Why have a Police Commission?
Relationship to Alberta Justice
The Calgary Police Commission is accountable to Alberta Justice and Solicitor General. The Province sets the standards for effective policing in Alberta, and through the Police Act, sets out the requirements and responsibilities for police commissions, Public Complaint Directors, municipalities, and police services.
We uphold and value the core principles of police oversight in Alberta:
- The participation of the public in determining the priorities is essential.
- The police service must be accountable to the public.
- The police service must operate in the absence of political influence.
The Calgary Police Commission remains committed to fulfilling our legislated responsibilities, as well as our responsibilities outlined in the Alberta Policing Oversight Standards. The standards require police oversight agencies to ensure efficient and effective policing, and to provide a way to receive and monitor public complaints against the police service.
When last measured in 2015, the Calgary Police Commission achieved full compliance with the Provincial Policing Oversight Standards. A review by the Province confirmed that the Commission has welldeveloped policies and practices that promote and support police oversight.
Relationship to Calgary City Council
The Police Act provides for the city to establish a municipal commission. The Calgary Police Commission operates in accordance with the City’s Calgary Police Commission bylaw. The bylaw reiterates and refines the responsibilities of the Commission, and outlines its duties and procedures, including for the creation and appointment of members. City Council appoints members to the Calgary Police Commission, drawing upon the expertise and experience available in the community.
In consultation with the Chief of Police, the Commission is responsible for allocating funds for policing that are provided through City Council. The Commission regularly provides reports and presentations to City Council on the financial status of CPS, and works to ensure information flows seamlessly between the Commission, CPS, and the City.
Each year, the Calgary Police Commission and the Calgary Police Service present an annual report to the Standing Policy Committee on Community and Protective Services. This includes a report on the activities and highlights from the previous year.
The Commission also presents to the City’s Audit Committee to provide annual financial statements and the results of the annual financial audit.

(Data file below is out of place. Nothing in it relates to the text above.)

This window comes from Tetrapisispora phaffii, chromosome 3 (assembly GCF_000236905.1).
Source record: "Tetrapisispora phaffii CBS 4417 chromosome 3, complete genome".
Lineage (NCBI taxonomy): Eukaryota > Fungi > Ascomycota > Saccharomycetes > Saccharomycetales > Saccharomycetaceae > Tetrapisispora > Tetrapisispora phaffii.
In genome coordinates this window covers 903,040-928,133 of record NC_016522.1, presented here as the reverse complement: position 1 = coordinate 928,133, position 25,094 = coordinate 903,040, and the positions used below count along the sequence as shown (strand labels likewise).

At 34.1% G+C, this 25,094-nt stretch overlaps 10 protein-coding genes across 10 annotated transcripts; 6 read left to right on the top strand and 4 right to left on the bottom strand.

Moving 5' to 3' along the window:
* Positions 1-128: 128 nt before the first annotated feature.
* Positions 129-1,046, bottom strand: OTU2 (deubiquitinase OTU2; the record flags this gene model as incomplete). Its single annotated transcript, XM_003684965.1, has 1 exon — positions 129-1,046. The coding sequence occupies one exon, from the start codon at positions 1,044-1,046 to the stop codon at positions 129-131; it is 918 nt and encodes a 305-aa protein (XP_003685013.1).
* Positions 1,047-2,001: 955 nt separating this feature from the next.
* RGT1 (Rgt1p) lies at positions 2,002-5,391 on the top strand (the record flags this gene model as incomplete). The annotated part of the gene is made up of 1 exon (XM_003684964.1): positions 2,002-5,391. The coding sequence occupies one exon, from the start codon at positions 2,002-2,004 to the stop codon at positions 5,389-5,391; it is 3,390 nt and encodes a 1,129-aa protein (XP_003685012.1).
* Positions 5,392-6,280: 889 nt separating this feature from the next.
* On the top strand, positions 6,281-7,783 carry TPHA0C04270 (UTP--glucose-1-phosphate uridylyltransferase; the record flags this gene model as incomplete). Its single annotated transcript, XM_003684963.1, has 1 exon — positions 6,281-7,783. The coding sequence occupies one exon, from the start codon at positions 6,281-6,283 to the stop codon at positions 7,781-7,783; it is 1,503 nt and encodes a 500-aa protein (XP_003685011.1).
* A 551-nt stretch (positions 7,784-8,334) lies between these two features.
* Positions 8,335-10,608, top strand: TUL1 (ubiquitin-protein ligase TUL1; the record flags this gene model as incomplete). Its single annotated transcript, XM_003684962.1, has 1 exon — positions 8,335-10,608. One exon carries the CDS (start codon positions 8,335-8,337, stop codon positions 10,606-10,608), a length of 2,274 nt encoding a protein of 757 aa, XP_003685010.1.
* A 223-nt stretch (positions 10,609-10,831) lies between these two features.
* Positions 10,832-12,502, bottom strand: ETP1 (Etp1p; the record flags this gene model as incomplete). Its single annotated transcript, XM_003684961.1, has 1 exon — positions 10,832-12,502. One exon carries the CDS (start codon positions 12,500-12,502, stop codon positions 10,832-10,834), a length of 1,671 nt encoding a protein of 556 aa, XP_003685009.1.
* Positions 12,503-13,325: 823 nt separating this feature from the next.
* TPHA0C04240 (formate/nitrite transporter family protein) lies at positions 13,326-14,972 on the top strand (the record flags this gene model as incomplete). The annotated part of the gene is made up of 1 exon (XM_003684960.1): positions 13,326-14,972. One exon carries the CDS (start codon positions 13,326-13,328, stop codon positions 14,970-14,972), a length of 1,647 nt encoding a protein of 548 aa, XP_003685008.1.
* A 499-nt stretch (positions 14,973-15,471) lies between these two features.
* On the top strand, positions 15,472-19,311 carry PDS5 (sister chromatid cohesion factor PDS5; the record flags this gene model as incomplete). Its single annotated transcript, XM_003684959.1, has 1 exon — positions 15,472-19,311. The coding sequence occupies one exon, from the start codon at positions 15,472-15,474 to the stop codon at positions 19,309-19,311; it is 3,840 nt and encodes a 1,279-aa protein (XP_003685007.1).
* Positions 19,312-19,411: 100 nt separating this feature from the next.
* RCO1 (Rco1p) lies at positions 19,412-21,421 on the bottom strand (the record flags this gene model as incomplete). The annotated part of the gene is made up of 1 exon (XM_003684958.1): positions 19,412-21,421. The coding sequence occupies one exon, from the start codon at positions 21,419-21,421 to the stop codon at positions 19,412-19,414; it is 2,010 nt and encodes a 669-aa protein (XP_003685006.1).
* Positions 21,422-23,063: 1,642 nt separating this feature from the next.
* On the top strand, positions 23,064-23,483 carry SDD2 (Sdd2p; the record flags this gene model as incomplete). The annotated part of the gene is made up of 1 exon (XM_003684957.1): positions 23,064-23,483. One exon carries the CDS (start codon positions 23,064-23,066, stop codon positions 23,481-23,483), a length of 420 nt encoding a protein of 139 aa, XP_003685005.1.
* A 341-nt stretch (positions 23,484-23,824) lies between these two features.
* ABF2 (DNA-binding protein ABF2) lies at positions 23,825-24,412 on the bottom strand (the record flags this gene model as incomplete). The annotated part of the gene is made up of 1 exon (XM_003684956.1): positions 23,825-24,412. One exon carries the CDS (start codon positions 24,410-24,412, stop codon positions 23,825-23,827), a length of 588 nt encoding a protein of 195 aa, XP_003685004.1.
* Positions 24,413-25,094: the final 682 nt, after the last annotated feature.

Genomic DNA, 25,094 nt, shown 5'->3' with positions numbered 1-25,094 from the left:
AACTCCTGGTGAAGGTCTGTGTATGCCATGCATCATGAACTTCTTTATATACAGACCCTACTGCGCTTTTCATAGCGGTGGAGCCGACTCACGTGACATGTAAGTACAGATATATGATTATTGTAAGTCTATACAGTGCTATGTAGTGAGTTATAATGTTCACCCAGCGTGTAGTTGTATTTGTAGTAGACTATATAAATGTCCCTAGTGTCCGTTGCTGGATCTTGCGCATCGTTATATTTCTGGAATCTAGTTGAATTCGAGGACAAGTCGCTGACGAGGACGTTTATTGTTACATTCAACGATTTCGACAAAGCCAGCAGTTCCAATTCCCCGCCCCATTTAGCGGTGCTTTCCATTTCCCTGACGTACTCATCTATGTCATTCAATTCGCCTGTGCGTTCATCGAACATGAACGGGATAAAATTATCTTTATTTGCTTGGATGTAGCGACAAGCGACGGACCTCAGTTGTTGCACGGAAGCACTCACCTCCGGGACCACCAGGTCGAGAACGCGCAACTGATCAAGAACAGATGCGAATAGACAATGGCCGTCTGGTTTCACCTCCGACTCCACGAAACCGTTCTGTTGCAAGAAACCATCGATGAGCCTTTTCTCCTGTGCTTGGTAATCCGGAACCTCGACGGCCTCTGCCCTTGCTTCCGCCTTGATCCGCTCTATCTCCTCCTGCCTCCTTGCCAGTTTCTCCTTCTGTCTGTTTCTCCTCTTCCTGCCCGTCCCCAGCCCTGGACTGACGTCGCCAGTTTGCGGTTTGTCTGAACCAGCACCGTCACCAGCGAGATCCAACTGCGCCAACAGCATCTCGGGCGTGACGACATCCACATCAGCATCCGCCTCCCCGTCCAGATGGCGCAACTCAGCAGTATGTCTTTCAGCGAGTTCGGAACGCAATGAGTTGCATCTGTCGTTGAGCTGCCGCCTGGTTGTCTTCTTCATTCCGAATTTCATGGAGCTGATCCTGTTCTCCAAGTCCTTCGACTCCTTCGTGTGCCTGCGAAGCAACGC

We continually strive to ensure we have a strong working relationship with our partners, including the City of Calgary.
How does the Calgary Police Commission fulfill its mandate?
Part of the Commission’s role involves advocating for legislative and other changes that may improve the ability of the police service to improve safety and effectively serve the community. In 2017, the Commission’s advocacy efforts included sponsoring a resolution at the Alberta Association of Police Governance, and conversations with the Province endorsing broad Police Act reforms, supporting CPS’s position on supervised consumption sites, engaging with community partners to facilitate CPS’s inclusion and full participation in Pride events, and encouraging city councillors to support a budget increase for CPS to hire more members in 2018.
Finance & Audit Committee
This committee works closely with CPS on closely analyzing the budget allocated by city council to ensure funding is dedicated to the strategic priorities outlined in its 2015-2018 business plan, and to ensure CPS has the resources it needs to keep the city safe.
Complaint Oversight Committee
With the support of the Public Complaint Director, this committee monitors and oversees the public complaint process. While CPS is responsible for investigating complaints, the Commission and the Public Complaint Director ensure investigations are thorough, fair to all parties, and are conducted in accordance with laws and policies.
Governance & Personnel Committee
As part of the Commission’s responsibility to establish policies for efficient and effective policing, this committee considers the financial, privacy, personnel, and public interest implications of CPS policies and decisions. This committee also establishes the evaluation framework and evaluates the performance of the Chief Constable.